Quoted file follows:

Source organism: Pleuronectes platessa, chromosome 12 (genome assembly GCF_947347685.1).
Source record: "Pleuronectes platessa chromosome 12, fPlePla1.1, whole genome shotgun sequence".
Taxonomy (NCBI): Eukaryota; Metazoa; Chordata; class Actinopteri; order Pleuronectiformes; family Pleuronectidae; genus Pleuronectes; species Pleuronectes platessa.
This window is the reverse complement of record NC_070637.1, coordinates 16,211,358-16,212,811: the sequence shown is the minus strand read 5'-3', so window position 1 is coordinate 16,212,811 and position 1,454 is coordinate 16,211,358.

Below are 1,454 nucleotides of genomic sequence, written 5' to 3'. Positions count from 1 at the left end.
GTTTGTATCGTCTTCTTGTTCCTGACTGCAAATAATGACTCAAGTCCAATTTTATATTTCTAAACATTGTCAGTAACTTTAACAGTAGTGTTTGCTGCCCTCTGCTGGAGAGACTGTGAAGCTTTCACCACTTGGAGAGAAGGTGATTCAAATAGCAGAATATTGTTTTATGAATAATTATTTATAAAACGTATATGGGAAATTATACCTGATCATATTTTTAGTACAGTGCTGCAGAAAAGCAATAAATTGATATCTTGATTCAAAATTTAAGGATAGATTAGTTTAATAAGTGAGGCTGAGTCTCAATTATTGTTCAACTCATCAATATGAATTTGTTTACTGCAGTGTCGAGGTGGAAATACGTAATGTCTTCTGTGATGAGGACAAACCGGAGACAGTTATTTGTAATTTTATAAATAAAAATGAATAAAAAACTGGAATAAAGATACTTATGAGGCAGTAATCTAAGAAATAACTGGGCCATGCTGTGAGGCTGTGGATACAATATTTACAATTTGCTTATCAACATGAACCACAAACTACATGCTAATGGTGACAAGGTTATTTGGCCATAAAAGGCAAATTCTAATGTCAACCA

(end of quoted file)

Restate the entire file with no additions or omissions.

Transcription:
Source organism: Pleuronectes platessa, chromosome 12 (genome assembly GCF_947347685.1).
Source record: "Pleuronectes platessa chromosome 12, fPlePla1.1, whole genome shotgun sequence".
Taxonomy (NCBI): Eukaryota; Metazoa; Chordata; class Actinopteri; order Pleuronectiformes; family Pleuronectidae; genus Pleuronectes; species Pleuronectes platessa.
This window is the reverse complement of record NC_070637.1, coordinates 16,211,358-16,212,811: the sequence shown is the minus strand read 5'-3', so window position 1 is coordinate 16,212,811 and position 1,454 is coordinate 16,211,358.

Below are 1,454 nucleotides of genomic sequence, written 5' to 3'. Positions count from 1 at the left end.
GTTTGTATCGTCTTCTTGTTCCTGACTGCAAATAATGACTCAAGTCCAATTTTATATTTCTAAACATTGTCAGTAACTTTAACAGTAGTGTTTGCTGCCCTCTGCTGGAGAGACTGTGAAGCTTTCACCACTTGGAGAGAAGGTGATTCAAATAGCAGAATATTGTTTTATGAATAATTATTTATAAAACGTATATGGGAAATTATACCTGATCATATTTTTAGTACAGTGCTGCAGAAAAGCAATAAATTGATATCTTGATTCAAAATTTAAGGATAGATTAGTTTAATAAGTGAGGCTGAGTCTCAATTATTGTTCAACTCATCAATATGAATTTGTTTACTGCAGTGTCGAGGTGGAAATACGTAATGTCTTCTGTGATGAGGACAAACCGGAGACAGTTATTTGTAATTTTATAAATAAAAATGAATAAAAAACTGGAATAAAGATACTTATGAGGCAGTAATCTAAGAAATAACTGGGCCATGCTGTGAGGCTGTGGATACAATATTTACAATTTGCTTATCAACATGAACCACAAACTACATGCTAATGGTGACAAGGTTATTTGGCCATAAAAGGCAAATTCTAATGTCAACCA